Gandhi is a 1982 biographical film based on the life of Mahatma Gandhi, who led the nonviolent resistance movement against British colonial rule in India during the first half of the 20th century. The film was directed by Richard Attenborough and stars Ben Kingsley as Gandhi. They both won Academy Awards for their work on the film. The film was also given the Academy Award for Best Picture and won eight Academy Awards in total.
It was an international co-production between production companies in India and the UK. The film premiered in New Delhi on 30 November 1982.
The film begins with Gandhi’s assassination on 30 January 1948, and his funeral. After an evening prayer, an elderly Gandhi is helped out for his evening walk to meet a large number of greeters and admirers. One of these visitors – Nathuram Godse – shoots him point blank in the chest. Gandhi exclaims, “Oh, God!” (”Hē Ram!” historically), and then falls dead. The film then cuts to a huge procession at his funeral, which is attended by dignitaries from around the world.
The early life of Gandhi is not depicted in the film. Instead, the story flashes back 55 years to a life-changing event: in 1893, Gandhi is thrown off a South African train for being an Indian sitting in a first-class compartment despite having a ticket. Realising the laws are biased against Indians, he then decides to start a non-violent protest campaign for the rights of all Indians in South Africa. After numerous arrests and unwelcome international attention, the government finally relents by recognizing rights for Indians, though not for the native blacks of South Africa.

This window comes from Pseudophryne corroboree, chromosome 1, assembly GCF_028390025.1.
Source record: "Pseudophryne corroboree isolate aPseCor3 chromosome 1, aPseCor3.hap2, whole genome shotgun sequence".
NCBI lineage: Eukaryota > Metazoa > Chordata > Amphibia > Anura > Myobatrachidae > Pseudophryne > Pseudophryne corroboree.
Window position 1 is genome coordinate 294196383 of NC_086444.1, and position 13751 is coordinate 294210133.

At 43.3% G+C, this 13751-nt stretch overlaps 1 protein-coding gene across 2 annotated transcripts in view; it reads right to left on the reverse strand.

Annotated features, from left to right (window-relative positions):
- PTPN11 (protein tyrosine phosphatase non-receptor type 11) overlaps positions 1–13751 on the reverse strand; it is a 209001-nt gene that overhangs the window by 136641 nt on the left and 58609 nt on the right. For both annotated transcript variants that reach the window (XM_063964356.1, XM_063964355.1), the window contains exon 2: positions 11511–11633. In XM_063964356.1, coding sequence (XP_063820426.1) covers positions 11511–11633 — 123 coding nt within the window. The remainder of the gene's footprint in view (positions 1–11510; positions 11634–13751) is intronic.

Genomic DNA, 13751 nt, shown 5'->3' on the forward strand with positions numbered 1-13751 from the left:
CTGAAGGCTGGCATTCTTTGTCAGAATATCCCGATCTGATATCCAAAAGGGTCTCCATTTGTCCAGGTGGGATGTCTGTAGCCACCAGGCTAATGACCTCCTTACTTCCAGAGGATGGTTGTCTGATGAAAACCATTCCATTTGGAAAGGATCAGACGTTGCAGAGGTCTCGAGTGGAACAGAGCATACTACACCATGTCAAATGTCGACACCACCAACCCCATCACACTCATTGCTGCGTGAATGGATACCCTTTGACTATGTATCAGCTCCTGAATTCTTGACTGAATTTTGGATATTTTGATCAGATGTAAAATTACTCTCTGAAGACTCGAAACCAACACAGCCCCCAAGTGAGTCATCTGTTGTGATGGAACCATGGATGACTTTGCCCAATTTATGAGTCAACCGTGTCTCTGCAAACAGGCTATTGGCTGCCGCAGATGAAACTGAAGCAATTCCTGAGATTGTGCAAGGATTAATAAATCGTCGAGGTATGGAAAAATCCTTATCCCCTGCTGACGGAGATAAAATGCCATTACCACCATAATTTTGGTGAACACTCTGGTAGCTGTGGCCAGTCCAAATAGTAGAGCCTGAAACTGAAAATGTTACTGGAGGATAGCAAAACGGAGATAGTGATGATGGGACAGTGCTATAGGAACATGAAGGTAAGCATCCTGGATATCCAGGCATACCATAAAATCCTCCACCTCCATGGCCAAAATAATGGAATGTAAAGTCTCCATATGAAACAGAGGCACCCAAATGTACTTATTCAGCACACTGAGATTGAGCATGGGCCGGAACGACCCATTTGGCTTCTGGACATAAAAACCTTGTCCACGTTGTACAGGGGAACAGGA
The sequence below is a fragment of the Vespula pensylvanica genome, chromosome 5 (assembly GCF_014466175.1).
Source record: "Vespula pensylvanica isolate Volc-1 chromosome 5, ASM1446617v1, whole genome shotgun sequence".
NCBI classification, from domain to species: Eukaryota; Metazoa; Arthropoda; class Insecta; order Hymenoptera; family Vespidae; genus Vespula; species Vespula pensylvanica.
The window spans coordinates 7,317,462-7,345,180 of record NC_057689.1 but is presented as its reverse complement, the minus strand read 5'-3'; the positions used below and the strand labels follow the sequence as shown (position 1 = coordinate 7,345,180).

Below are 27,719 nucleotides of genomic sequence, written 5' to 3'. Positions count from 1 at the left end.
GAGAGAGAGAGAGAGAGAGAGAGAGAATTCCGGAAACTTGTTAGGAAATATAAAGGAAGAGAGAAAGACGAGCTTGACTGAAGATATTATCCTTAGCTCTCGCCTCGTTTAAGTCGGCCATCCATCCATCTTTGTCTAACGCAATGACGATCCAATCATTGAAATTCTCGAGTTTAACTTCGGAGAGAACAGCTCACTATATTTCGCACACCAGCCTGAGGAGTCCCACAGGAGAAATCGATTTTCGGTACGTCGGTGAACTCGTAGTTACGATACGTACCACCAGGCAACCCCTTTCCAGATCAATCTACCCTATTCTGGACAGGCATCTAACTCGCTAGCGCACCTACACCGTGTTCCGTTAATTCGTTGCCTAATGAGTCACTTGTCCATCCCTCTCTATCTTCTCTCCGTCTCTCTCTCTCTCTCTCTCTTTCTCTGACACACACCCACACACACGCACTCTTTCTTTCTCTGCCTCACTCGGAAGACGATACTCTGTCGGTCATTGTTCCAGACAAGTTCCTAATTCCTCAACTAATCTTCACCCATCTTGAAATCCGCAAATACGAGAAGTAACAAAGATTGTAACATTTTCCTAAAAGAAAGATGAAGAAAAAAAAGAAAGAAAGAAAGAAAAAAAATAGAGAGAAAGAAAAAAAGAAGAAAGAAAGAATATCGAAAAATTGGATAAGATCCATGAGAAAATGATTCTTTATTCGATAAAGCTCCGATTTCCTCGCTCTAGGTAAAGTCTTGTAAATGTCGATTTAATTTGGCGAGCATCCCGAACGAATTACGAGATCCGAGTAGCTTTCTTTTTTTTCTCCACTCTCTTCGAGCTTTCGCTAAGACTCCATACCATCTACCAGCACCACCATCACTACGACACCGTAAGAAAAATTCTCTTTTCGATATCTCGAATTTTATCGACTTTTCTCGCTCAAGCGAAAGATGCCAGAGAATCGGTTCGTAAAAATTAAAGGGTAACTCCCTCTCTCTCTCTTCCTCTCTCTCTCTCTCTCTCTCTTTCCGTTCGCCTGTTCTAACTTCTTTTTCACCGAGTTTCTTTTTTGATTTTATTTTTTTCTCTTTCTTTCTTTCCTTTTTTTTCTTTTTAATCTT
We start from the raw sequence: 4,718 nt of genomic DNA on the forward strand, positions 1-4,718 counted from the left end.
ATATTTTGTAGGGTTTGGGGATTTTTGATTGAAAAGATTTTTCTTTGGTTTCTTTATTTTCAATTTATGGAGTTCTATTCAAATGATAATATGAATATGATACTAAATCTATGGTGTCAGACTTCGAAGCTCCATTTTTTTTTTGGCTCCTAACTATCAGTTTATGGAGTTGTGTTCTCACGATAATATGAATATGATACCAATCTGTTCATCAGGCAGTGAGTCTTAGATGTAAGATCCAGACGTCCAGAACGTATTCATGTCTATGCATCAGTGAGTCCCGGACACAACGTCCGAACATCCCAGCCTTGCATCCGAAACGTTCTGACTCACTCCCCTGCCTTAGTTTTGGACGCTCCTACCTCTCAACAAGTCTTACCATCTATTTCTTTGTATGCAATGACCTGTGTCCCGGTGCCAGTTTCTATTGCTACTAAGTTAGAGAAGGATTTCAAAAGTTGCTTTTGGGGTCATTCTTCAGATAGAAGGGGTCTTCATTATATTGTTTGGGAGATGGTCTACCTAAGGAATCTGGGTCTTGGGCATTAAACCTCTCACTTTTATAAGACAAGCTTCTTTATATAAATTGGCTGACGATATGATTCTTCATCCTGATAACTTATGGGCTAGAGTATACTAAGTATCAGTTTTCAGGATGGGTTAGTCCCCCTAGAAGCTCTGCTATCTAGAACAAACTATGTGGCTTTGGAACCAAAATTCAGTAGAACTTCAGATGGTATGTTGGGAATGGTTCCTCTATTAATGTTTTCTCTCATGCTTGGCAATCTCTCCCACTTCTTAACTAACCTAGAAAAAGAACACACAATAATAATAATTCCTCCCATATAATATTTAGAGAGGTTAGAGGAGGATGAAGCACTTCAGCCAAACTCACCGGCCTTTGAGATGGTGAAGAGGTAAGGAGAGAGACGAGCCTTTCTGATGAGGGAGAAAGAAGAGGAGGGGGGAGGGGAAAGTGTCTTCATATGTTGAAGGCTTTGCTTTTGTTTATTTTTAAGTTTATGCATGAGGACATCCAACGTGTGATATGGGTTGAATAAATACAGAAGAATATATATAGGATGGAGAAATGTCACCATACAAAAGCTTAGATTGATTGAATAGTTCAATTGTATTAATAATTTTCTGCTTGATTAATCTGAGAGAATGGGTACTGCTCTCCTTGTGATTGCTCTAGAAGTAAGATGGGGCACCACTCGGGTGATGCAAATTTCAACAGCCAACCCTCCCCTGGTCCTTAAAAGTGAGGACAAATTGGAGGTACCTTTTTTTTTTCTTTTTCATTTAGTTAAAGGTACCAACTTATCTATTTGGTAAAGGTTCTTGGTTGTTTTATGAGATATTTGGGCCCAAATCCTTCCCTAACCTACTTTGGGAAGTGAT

After this victory, Gandhi is invited back to India, where he is now considered something of a national hero. He is urged to take up the fight for India’s independence (Swaraj, Quit India) from the British Empire. Gandhi agrees, and mounts a non-violent non-cooperation campaign of unprecedented scale, coordinating millions of Indians nationwide. There are some setbacks, such as violence against the protesters and Gandhi’s occasional imprisonment.
Nevertheless, the campaign generates great attention, and Britain faces intense public pressure. Too weak from World War II to continue enforcing its will in India, Britain finally grants Indian independence. Indians celebrate this victory, but their troubles are far from over. Religious tensions between Hindus and Muslims erupt into nation-wide violence. Gandhi declares a hunger strike, saying he will not eat until the fighting stops.
The fighting does stop eventually, but the country is divided by religion. It is decided that the northwest area of India, and eastern part of India (current day Bangladesh), both places where Muslims are in the majority, will become a new country called Pakistan (West and East Pakistan respectively). It is hoped that by encouraging the Muslims to live in a separate country, violence will abate. Gandhi is opposed to the idea, and is even willing to allow Muhammad Ali Jinnah to become the first prime minister of India, but the Partition of India is carried out nevertheless.
Gandhi spends his last days trying to bring about peace between both nations. He thereby angers many dissidents on both sides, one of whom finally gets close enough to assassinate him in a scene at the end of the film that recalls the opening.
As Godse shoots Gandhi, the film fades to black and Gandhi is heard in a voiceover, saying “Oh God”. The audience then sees Gandhi’s cremation; the film ending with a scene of Gandhi’s ashes being scattered on the holy Ganga. As this happens, we hear Gandhi in another voiceover:
“ When I despair, I remember that all through history the ways of truth and love have always won. There have been tyrants, and murderers, and for a time they can seem invincible, but in the end they always fall. Think of it–always.